07 March 2015

Book snobbery

It's true. I am very careful with books and try to keep new ones in pristine condition. I am sorry, books, that I cannot save you all from the plight of having your spines cruelly split or suffering the ignominy of dog-eared pages, but just know that I love you and if you come to live with me you will be read once or twice and then live out the rest of your lives on my shelf with just yellowing pages and a layer of dust revealing your ages. I know I have a problem but I quietly mourn for those poor books with their ripped covers and cellotaped pages. It probably stems from being one of six children growing up in a house with very few new items to call our own so when we were given something as special as a new book, it was greater than any treasure.

It got me thinking about the books I have in my possession and what they say about me. I know you know that I have a little bit of a thing for Sweet Valley High books and light literature, but I have enough self-respect to never put those books out on my shelves for visitors to see. That is my (and now your) dirty little secret. Most of the books on the shelf are literary powerhouses and mainly there for display purposes only. Some of those books are planted there just to make me look smarter than I actually am.

Buying brand new books remains a rarity. They are so expensive in stores here so borrowing from friends and purchasing secondhand books at garage sales and on Trade Me tend to keep me in good supply. You may have noticed the absence of any mention of going to the library. I have public library issues. It stems from when I was in my early 20's and blissfully ignorant of how truly filthy some people are. I had borrowed this one book from the local library and was lying on my bed reading it, when I turned a page and a bogey fell out and landed on my top. I tried hard not to think about it as I flicked it off and briefly wondered whether I could have been mistaken and it was in fact someone's fingernail clipping (because I'd have been totally down with that), but that moment of complete foulness has stayed with me. Since then, I have borrowed books with pages held fast by bits of food, with entire sections ripped out and once I read a book with what looked like dried blood smeared across its pages. I just despaired of it all and wondered whether I just had bad luck with borrowing books from public libraries and why was I being punished by all the piggy people?! It's like a special gift, only it's a curse.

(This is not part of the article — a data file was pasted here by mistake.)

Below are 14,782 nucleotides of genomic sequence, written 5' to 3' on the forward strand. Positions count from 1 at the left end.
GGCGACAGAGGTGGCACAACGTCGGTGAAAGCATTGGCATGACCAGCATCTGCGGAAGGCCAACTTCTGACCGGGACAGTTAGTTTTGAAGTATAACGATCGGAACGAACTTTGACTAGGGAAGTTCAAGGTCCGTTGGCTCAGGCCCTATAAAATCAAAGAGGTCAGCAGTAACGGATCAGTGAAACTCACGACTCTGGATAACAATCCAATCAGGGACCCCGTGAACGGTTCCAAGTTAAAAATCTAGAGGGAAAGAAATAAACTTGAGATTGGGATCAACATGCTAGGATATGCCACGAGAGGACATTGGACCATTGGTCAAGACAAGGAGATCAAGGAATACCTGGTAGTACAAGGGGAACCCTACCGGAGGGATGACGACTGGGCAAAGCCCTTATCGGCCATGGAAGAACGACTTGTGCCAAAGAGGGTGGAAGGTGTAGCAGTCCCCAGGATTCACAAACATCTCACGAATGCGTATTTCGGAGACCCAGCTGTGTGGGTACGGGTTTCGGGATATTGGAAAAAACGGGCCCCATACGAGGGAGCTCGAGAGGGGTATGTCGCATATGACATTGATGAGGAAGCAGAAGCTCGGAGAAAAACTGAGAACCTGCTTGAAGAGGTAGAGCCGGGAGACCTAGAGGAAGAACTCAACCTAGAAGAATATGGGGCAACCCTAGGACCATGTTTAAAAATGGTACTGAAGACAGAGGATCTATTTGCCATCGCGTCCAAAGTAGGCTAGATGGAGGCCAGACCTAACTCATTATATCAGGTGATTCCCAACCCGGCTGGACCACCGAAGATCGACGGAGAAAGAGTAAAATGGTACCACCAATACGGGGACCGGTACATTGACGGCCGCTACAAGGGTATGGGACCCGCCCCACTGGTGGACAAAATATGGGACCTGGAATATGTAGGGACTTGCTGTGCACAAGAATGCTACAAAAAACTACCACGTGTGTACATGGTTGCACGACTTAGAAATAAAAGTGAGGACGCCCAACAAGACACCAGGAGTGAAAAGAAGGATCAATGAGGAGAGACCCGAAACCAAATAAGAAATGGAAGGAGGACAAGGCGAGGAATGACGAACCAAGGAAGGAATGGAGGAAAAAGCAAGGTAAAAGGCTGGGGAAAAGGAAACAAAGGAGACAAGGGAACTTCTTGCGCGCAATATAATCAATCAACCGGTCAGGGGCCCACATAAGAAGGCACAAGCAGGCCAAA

I had delved into The Pact by Jodi Picoult while on our long weekend holiday last month. It had me gripped from the start with the lives of two families intertwined and torn apart by an apparent suicide pact. As fast as I tried to read it, I could only manage to get two thirds of the way through and had to leave it behind since it belonged to the bach owner. Unperturbed, I felt sure one of my friends would be a J Pi lover, but sadly, not one person owned a copy of this book which instantly made me question my friendship with these people. I contemplated ensconcing myself in the aisle of a book shop to read the remainder in installments such was my commitment to doing anything that would keep me from having to borrow it from the library.

It became pretty clear I'd have to pull up my princess pants and trot down to the public library because no-one really is brazen enough to read entire books in a shop (unless you're the guy who would come every lunch hour into the bookstore I used to work at to read a book from cover to cover, which makes you exactly the kind of person who deserves to have someone's dried bodily fluids fall out onto you) and I could not justify buying a brand new book when two thirds of it had already been read. This was no mean feat in itself. I dutifully checked the online library database to determine its availability, and in the space of the half hour that it took for me to drive downtown and circle the library fifteen times for a parking space to become available, someone had brazenly checked out the book.